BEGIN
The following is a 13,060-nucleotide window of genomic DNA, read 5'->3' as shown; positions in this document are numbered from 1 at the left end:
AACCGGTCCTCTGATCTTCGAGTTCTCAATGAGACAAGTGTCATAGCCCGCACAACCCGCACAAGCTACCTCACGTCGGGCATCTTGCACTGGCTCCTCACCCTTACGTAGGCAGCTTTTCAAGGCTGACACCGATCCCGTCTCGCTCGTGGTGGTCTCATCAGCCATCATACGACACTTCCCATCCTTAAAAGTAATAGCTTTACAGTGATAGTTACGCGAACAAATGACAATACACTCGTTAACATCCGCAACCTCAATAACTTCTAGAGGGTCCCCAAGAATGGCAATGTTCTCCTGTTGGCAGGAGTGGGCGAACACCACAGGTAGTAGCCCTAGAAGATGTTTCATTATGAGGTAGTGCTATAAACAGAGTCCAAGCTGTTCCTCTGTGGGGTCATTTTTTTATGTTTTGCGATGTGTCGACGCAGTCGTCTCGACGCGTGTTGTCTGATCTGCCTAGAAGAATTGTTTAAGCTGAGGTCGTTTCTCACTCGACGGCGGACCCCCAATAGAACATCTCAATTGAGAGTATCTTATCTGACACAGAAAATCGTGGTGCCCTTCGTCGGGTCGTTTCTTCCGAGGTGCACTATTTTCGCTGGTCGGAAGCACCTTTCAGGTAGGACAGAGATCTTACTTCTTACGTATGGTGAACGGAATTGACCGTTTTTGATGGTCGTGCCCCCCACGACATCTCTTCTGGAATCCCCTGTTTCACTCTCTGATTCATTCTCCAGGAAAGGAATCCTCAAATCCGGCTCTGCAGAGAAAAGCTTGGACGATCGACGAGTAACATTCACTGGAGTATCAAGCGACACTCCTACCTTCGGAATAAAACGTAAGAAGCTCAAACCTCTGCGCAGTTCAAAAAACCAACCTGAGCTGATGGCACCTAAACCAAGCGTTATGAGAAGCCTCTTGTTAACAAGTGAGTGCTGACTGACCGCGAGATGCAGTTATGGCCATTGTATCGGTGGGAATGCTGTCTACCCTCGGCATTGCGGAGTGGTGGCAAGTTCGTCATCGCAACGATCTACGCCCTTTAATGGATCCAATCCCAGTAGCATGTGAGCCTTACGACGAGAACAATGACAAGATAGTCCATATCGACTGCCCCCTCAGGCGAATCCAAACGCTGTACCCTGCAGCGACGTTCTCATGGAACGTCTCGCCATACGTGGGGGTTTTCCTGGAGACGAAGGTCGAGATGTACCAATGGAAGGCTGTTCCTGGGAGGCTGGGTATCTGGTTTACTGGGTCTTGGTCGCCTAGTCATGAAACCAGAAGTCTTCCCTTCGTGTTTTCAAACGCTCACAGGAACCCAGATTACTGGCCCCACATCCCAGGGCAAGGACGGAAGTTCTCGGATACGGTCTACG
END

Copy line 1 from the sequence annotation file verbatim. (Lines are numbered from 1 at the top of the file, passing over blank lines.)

The following is a 13,060-nucleotide window of genomic DNA, read 5'->3' as shown; positions in this document are numbered from 1 at the left end: